Patients who met the below criteria were included: (a) contrast-enhanced CT imaging within one month before biopsy; (b) tumor specimens were histologically confirmed to be HCC with MVI; and (c) had partial hepatectomy or liver transplantation. The exclusion criteria were: (a) with other tumors; (b) incomplete clinical data; (c) contrast-enhanced CT imaging over one month before biopsy; (d) missing pathological data; (e) poor image quality; and (f) had received other treatments.

Clinical and pathological data were collected from medical records. Basic patient information included sex and age. Liver disease included hepatitis B virus (HBV) infection, hepatitis C virus (HCV) infection, and other. Laboratory measurements included aspartate aminotransferase (AST), alanine transferase (ALT), red blood cell (RBC), hemoglobin, platelet, total bilirubin (TBil), direct bilirubin (DBil), total protein, albumin, C-reactive protein (CRP), Albumin-Bilirubin (ALBI) grade, carbohydrate antigen 242 (CA242), carcinoembryonic antigen (CEA), and alpha-fetoprotein (AFP). Imaging features are described below.

The recommended criteria for our protocol requirements and contrast-enhanced CT are used according to the guidance of the American Association for the Study of Liver Diseases (AASLD) (Fig. 1).

Fig. 1
figure 1

Patient selection flowchart. HCC, hepatocellular carcinoma; CT, computed tomography

Contrast-enhanced CT technique and radiological evaluation

Contrast-enhanced CT scans were obtained supine with 0.75–1.5-mm-thick sections and a 0.75–1.5-mm reconstruction interval. Iohexol (a contrast agent) was infused via peripheral vein before examinations. Two radiologists independently evaluated each patient's CT images, including the following features: (a) maximum tumor diameter; (b) tumor margin; (c) cirrhosis; (d) arterial peritumoral enhancement; and (e) tumor number. The diameters of the tumors were recorded as mean values (measured by two independent radiologists), and Fig. 2 shows the diagnostic criteria and representative CT images. We resolve any controversies in feature assessment through discussion.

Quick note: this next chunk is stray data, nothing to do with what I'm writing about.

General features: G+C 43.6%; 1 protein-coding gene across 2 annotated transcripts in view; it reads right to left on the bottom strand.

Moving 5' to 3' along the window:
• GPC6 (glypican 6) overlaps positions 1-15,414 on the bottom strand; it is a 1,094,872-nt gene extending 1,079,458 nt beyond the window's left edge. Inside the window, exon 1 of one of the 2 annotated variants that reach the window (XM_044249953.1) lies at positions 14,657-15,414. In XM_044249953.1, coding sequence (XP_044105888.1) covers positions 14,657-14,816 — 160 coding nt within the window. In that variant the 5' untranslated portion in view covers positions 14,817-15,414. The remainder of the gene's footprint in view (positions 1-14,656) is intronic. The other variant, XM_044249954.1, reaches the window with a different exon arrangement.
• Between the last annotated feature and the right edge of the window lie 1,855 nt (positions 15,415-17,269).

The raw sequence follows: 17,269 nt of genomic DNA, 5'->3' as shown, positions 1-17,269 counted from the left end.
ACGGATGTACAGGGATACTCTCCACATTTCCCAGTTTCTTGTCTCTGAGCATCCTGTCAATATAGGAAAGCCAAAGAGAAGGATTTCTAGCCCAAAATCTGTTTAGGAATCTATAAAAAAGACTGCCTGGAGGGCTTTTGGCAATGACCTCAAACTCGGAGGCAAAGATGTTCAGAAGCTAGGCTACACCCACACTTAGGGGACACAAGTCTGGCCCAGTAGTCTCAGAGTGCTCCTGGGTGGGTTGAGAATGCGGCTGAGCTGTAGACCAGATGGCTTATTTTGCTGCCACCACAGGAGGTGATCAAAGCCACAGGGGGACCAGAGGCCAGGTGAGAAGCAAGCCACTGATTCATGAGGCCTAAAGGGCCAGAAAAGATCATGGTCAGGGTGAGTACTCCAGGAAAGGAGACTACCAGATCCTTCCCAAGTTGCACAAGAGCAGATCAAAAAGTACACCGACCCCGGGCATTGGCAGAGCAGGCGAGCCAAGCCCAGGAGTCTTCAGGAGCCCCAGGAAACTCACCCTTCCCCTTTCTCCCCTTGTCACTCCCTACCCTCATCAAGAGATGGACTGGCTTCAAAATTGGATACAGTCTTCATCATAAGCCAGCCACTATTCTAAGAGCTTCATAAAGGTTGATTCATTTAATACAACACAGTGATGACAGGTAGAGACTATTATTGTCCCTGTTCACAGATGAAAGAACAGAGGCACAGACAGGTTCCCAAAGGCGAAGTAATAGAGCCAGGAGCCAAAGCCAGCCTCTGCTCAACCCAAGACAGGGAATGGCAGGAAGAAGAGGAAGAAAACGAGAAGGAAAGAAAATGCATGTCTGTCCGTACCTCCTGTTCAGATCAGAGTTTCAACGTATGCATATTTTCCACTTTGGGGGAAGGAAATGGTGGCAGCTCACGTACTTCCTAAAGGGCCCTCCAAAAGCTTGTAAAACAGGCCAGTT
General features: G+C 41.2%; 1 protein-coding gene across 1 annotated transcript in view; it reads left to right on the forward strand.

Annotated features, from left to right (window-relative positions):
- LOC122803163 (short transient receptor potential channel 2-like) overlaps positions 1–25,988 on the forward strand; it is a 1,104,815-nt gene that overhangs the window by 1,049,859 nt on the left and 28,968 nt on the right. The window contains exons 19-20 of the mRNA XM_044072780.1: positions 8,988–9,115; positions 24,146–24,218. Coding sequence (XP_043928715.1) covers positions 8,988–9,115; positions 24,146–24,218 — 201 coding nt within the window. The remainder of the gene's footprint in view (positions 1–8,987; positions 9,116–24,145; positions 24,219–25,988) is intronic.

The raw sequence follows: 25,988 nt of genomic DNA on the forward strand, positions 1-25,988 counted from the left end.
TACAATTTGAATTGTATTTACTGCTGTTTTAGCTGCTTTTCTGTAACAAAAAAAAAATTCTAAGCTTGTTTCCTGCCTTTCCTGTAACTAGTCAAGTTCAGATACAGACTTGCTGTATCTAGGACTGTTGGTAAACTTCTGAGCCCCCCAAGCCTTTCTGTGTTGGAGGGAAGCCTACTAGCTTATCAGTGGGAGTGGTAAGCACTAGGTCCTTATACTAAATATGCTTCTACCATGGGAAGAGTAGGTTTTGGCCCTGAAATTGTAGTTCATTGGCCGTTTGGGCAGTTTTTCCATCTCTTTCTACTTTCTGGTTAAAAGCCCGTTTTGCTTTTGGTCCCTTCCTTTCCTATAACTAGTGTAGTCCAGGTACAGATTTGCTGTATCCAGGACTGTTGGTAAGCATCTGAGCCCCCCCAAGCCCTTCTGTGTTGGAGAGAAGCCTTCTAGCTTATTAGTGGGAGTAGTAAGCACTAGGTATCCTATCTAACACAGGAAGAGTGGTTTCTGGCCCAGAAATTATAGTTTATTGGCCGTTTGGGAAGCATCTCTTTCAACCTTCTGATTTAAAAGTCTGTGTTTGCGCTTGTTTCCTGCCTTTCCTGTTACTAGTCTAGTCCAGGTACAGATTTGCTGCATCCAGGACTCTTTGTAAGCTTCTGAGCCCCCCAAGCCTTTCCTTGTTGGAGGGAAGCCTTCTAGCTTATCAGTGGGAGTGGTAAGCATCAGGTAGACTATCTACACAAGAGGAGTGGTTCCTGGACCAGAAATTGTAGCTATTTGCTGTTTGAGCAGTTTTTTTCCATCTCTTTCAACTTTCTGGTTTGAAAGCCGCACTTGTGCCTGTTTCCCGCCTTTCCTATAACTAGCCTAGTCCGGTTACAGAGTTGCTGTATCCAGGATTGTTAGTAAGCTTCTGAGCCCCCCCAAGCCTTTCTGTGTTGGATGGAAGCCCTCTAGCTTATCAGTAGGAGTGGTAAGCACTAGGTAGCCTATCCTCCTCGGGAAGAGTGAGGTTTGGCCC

Fig. 2
figure 2

Definitions of major semantic features and representative CT images

Histopathological assessment

Surgical specimens from each patient were examined independently by two pathologists for the presence of MVI, defined as a nesting mass of cancer cells seen microscopically in the lumen of the endothelium-lined vasculature. They were unaware of any patient's clinical features and imaging data and used hematoxylin–eosin staining and immunohistochemistry to confirm the pathological diagnosis.

Model development and validation

In the training cohort, multiple logistic regression analysis was performed to build a model for predicting the presence of MVI in HCC patients. A nomogram was also constructed to provide a more coherent approach to risk assessment. The diagnostic performance of our model is evaluated in the internal and external validation cohorts using threshold values and weighted values formula obtained from the training cohort.

Statistical analysis

The χ2 and Mann–Whitney U tests were used to compare categorical and continuous variables. These two tests were used to identify factors with significant differences between the MVI = 0 and MVI = 1 cohorts for follow-up multiple logistic regression analysis. Factors with a p-value < 0.05 were identified as independent predictors in the multiple logistic regression analysis. Nomogram was used to demonstrate the predictive model based on the β coefficients of each factor. R software (version 3.5.1) completed all statistical analyses. The prediction model's performance was assessed using ROC curves and the AUC. A p-value < 0.05 was thought to be statistically significant.


Participants enrolled and baseline characteristics

393 and 104 HCC patients from Nanjing Drum Tower Hospital and The Affiliated Changzhou No.2 People's Hospital of Nanjing Medical University were included in the initial analysis, respectively. Figure 1 shows the flow chart for patient selection in detail. Finally, 225 of the 300 patients between January 2017 and January 2020 were distributed to the training cohort, and the remaining 75 patients between January 2020 and August 2020 were for internal validation. 77 patients were for external validation.

Table 1 shows the baseline characteristics of patients in the training and validation cohorts. There were no significant differences in age, gender, liver disease, imaging features, laboratory tests (including tumor markers), or the presence of MVI between these three groups. In the training and validation cohorts, the incidence of MVI in HCC patients was 29.3%, 38.7%, and 26%, respectively. These rates suggested that predicting MVI preoperatively is essential.

Table 1 Baseline characteristics

Risk factors for MVI